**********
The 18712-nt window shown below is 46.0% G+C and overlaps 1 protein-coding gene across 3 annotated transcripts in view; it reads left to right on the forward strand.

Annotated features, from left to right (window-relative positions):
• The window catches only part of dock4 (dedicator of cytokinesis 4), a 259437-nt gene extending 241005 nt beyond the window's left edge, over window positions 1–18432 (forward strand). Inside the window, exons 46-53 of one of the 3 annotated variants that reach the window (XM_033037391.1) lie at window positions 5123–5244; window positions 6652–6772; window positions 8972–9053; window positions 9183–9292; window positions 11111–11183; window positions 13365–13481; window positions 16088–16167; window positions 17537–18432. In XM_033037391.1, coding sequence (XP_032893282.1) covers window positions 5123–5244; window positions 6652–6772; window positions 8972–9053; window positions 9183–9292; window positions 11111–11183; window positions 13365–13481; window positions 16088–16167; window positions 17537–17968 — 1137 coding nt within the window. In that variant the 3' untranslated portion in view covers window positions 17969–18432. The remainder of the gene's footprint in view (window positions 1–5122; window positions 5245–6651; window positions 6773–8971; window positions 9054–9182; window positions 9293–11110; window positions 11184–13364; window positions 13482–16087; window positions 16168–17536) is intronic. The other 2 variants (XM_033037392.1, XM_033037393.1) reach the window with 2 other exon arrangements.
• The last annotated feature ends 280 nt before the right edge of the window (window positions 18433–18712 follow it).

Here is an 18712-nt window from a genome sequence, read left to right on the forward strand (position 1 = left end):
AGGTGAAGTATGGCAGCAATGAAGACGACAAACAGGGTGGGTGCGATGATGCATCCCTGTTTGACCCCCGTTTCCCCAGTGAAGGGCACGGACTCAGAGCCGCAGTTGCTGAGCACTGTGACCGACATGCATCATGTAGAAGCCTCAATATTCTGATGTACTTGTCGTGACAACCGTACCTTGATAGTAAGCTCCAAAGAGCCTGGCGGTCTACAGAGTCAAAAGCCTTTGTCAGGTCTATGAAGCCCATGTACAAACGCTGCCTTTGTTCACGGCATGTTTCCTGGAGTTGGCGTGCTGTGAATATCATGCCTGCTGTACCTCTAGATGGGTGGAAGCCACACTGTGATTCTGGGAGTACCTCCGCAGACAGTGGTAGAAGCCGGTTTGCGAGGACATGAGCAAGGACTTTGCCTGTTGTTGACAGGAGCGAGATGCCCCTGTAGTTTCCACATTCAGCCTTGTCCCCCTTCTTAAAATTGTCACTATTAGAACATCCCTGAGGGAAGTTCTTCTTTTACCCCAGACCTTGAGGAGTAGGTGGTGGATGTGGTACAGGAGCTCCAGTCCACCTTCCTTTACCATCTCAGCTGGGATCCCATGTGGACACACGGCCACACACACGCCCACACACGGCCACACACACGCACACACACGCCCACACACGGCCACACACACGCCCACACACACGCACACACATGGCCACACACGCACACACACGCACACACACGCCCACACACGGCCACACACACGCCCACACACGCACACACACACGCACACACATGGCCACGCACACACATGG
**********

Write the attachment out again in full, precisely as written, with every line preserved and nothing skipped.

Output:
The 18712-nt window shown below is 46.0% G+C and overlaps 1 protein-coding gene across 3 annotated transcripts in view; it reads left to right on the forward strand.

Annotated features, from left to right (window-relative positions):
• The window catches only part of dock4 (dedicator of cytokinesis 4), a 259437-nt gene extending 241005 nt beyond the window's left edge, over window positions 1–18432 (forward strand). Inside the window, exons 46-53 of one of the 3 annotated variants that reach the window (XM_033037391.1) lie at window positions 5123–5244; window positions 6652–6772; window positions 8972–9053; window positions 9183–9292; window positions 11111–11183; window positions 13365–13481; window positions 16088–16167; window positions 17537–18432. In XM_033037391.1, coding sequence (XP_032893282.1) covers window positions 5123–5244; window positions 6652–6772; window positions 8972–9053; window positions 9183–9292; window positions 11111–11183; window positions 13365–13481; window positions 16088–16167; window positions 17537–17968 — 1137 coding nt within the window. In that variant the 3' untranslated portion in view covers window positions 17969–18432. The remainder of the gene's footprint in view (window positions 1–5122; window positions 5245–6651; window positions 6773–8971; window positions 9054–9182; window positions 9293–11110; window positions 11184–13364; window positions 13482–16087; window positions 16168–17536) is intronic. The other 2 variants (XM_033037392.1, XM_033037393.1) reach the window with 2 other exon arrangements.
• The last annotated feature ends 280 nt before the right edge of the window (window positions 18433–18712 follow it).

Here is an 18712-nt window from a genome sequence, read left to right on the forward strand (position 1 = left end):
AGGTGAAGTATGGCAGCAATGAAGACGACAAACAGGGTGGGTGCGATGATGCATCCCTGTTTGACCCCCGTTTCCCCAGTGAAGGGCACGGACTCAGAGCCGCAGTTGCTGAGCACTGTGACCGACATGCATCATGTAGAAGCCTCAATATTCTGATGTACTTGTCGTGACAACCGTACCTTGATAGTAAGCTCCAAAGAGCCTGGCGGTCTACAGAGTCAAAAGCCTTTGTCAGGTCTATGAAGCCCATGTACAAACGCTGCCTTTGTTCACGGCATGTTTCCTGGAGTTGGCGTGCTGTGAATATCATGCCTGCTGTACCTCTAGATGGGTGGAAGCCACACTGTGATTCTGGGAGTACCTCCGCAGACAGTGGTAGAAGCCGGTTTGCGAGGACATGAGCAAGGACTTTGCCTGTTGTTGACAGGAGCGAGATGCCCCTGTAGTTTCCACATTCAGCCTTGTCCCCCTTCTTAAAATTGTCACTATTAGAACATCCCTGAGGGAAGTTCTTCTTTTACCCCAGACCTTGAGGAGTAGGTGGTGGATGTGGTACAGGAGCTCCAGTCCACCTTCCTTTACCATCTCAGCTGGGATCCCATGTGGACACACGGCCACACACACGCCCACACACGGCCACACACACGCACACACACGCCCACACACGGCCACACACACGCCCACACACACGCACACACATGGCCACACACGCACACACACGCACACACACGCCCACACACGGCCACACACACGCCCACACACGCACACACACACGCACACACATGGCCACGCACACACATGG